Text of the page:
Democratic presidential candidate Sen. Elizabeth Warren says she would “love to explain” her wealth tax to Bill Gates after the Microsoft co-founder expressed doubt that she would sit down and talk with him.
“I’m always happy to meet with people, even if we have different views,” Warren tweeted on Wednesday. “@BillGates, if we get the chance, I’d love to explain exactly how much you’d pay under my wealth tax. (I promise it’s not $100 billion.)”
Warren was responding to comments Gates made earlier Wednesday at the New York Times Dealbook conference where he said he supported higher taxes on the wealthy and would be “fine” paying $20 billion in taxes.
“But, you know, when you say I should pay $100 billion, OK, then I’m starting to do a little math about what I have left over,” he added. “Sorry. I’m just kidding. So you really want the incentive system to be there and you can go a long ways without threatening that.”
Asked if he would ever discuss tax policy with Warren, Gates said: “I’m not sure how open minded she is … or that she’d even be willing to sit down with somebody who has large amounts of money.”
Gates’ net worth is $106.8 billion according to Forbes.
Warren’s slate of economic policy proposals include a wealth tax of 6 cents on every dollar of net worth above $1 billion and raising capital gains taxes to help fund a range of government programs including Warren’s “Medicare for All” plan.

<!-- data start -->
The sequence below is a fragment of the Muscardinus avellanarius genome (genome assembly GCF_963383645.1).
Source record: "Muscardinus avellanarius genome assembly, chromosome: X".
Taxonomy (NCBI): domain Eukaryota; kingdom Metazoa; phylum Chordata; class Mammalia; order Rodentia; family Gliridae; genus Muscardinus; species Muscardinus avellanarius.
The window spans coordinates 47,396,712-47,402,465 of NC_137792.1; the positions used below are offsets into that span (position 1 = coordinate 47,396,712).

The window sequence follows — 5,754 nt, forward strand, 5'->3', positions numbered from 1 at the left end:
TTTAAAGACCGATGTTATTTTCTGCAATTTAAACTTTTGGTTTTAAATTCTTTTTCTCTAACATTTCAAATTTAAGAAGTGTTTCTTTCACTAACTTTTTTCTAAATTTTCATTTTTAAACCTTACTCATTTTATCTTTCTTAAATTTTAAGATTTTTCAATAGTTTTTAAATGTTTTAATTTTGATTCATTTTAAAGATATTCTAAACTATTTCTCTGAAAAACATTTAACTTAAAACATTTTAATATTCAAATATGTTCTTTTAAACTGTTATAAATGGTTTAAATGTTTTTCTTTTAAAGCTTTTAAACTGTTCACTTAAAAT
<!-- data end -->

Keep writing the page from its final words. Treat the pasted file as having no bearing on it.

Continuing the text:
While Warren’s not the first presidential candidate to call for structural economic change, the Massachusetts Democrat has drawn notable complaints from billionaire’s as her campaign has gained support — something she has pointed to as proof the system needs to be changed.
After JPMorgan Chase boss Jamie Dimon said this week that Warren “vilifies successful people,” Warren shot back, tweeting, “The fact that they’ve reacted so strongly — so angrily! — to being asked to chip in more tells you all that you need to know.”
The current economic system, she said, “is working great for the wealthy and well-connected, and Jamie Dimon doesn’t want that to change. I’m going to fight to make sure it works for everyone.”
A Quinnipiac University poll released earlier this week found Warren in the top tier of candidates for the Democratic nomination in Iowa, with 20% support among likely Democratic caucusgoers.